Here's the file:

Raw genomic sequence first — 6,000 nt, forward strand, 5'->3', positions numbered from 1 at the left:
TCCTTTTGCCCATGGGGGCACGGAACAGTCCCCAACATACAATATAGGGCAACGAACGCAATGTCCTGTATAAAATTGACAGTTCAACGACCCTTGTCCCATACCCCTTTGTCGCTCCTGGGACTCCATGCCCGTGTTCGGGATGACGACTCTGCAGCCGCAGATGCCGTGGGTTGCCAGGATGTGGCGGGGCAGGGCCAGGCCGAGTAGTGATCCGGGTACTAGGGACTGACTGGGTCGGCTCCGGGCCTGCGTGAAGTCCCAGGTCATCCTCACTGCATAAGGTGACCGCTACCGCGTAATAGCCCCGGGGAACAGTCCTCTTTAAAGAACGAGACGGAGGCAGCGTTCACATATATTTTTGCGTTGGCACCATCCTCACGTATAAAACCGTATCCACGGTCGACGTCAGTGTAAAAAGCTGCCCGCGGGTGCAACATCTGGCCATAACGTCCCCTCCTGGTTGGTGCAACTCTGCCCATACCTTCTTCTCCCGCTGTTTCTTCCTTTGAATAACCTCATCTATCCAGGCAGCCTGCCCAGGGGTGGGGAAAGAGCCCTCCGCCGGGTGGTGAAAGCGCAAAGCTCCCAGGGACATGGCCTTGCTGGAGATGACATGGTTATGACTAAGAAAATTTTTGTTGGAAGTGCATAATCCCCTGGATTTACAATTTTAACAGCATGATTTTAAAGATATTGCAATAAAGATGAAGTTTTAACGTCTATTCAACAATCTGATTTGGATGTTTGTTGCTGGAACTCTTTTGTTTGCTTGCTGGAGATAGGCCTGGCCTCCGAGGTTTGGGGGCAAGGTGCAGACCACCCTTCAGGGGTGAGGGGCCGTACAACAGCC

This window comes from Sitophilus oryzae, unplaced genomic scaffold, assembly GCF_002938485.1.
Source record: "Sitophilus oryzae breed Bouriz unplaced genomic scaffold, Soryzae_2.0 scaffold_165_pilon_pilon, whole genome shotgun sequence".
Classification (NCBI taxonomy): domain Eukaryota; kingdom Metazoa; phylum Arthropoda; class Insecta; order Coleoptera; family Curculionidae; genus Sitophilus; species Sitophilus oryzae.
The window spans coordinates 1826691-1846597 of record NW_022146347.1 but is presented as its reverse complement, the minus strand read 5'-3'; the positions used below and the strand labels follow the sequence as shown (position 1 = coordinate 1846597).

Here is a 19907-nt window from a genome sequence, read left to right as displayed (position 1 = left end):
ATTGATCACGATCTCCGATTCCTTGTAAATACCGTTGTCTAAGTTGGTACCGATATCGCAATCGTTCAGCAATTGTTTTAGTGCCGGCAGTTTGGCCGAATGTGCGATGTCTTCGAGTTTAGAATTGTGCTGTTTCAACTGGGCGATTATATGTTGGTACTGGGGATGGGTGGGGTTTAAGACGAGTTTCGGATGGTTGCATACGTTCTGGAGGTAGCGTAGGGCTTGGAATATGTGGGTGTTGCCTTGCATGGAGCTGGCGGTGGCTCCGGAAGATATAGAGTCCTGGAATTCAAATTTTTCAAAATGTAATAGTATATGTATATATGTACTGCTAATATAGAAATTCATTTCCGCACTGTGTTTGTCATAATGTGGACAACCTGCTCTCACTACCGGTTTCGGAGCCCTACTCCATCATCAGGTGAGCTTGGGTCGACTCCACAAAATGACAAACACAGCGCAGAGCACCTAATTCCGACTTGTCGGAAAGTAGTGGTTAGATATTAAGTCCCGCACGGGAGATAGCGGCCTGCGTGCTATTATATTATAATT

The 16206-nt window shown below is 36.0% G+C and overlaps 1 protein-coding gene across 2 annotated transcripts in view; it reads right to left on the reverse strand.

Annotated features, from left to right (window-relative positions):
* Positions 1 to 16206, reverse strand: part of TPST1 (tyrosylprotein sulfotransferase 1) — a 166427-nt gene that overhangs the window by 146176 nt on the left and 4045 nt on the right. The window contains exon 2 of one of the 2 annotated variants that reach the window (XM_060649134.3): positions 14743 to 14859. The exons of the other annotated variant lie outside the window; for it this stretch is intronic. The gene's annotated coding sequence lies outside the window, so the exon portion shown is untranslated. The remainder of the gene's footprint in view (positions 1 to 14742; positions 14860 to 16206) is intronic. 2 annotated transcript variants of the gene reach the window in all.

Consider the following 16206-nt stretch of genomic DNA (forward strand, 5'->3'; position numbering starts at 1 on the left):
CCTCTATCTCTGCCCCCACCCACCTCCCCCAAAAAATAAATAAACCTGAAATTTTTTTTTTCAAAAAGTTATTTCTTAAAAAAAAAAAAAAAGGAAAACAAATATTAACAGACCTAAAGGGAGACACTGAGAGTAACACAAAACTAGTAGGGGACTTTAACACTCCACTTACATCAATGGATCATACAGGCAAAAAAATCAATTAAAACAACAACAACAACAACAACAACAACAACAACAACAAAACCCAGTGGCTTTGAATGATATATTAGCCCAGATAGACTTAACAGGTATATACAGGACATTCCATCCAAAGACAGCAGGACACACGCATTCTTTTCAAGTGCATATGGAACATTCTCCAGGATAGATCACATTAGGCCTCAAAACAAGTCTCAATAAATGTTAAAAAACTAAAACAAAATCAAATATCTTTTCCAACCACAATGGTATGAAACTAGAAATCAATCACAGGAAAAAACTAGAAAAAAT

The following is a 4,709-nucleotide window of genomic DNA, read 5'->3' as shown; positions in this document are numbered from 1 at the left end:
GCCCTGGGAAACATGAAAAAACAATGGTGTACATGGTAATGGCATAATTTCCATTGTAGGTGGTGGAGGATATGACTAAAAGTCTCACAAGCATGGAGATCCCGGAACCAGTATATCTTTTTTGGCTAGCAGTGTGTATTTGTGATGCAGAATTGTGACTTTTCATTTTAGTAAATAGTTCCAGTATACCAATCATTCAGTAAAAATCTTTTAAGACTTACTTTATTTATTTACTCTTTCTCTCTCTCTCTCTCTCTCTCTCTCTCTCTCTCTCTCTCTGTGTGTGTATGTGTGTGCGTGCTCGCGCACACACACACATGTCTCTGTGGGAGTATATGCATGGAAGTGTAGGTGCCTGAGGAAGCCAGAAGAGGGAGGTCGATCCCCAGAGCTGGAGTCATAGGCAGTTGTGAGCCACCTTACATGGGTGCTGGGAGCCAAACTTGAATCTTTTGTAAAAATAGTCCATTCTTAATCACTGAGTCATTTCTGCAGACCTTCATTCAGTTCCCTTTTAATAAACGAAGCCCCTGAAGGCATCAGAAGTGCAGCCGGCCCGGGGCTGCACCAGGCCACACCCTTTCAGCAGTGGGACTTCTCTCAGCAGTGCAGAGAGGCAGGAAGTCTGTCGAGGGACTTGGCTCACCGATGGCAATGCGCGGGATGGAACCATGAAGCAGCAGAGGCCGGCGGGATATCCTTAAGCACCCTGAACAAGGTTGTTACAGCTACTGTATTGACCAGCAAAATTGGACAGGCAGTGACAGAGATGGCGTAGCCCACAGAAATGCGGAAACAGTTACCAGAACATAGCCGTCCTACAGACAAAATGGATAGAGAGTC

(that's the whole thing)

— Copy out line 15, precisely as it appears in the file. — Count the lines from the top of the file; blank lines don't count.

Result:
GCCCTGGGAAACATGAAAAAACAATGGTGTACATGGTAATGGCATAATTTCCATTGTAGGTGGTGGAGGATATGACTAAAAGTCTCACAAGCATGGAGATCCCGGAACCAGTATATCTTTTTTGGCTAGCAGTGTGTATTTGTGATGCAGAATTGTGACTTTTCATTTTAGTAAATAGTTCCAGTATACCAATCATTCAGTAAAAATCTTTTAAGACTTACTTTATTTATTTACTCTTTCTCTCTCTCTCTCTCTCTCTCTCTCTCTCTCTCTCTCTCTGTGTGTGTATGTGTGTGCGTGCTCGCGCACACACACACATGTCTCTGTGGGAGTATATGCATGGAAGTGTAGGTGCCTGAGGAAGCCAGAAGAGGGAGGTCGATCCCCAGAGCTGGAGTCATAGGCAGTTGTGAGCCACCTTACATGGGTGCTGGGAGCCAAACTTGAATCTTTTGTAAAAATAGTCCATTCTTAATCACTGAGTCATTTCTGCAGACCTTCATTCAGTTCCCTTTTAATAAACGAAGCCCCTGAAGGCATCAGAAGTGCAGCCGGCCCGGGGCTGCACCAGGCCACACCCTTTCAGCAGTGGGACTTCTCTCAGCAGTGCAGAGAGGCAGGAAGTCTGTCGAGGGACTTGGCTCACCGATGGCAATGCGCGGGATGGAACCATGAAGCAGCAGAGGCCGGCGGGATATCCTTAAGCACCCTGAACAAGGTTGTTACAGCTACTGTATTGACCAGCAAAATTGGACAGGCAGTGACAGAGATGGCGTAGCCCACAGAAATGCGGAAACAGTTACCAGAACATAGCCGTCCTACAGACAAAATGGATAGAGAGTC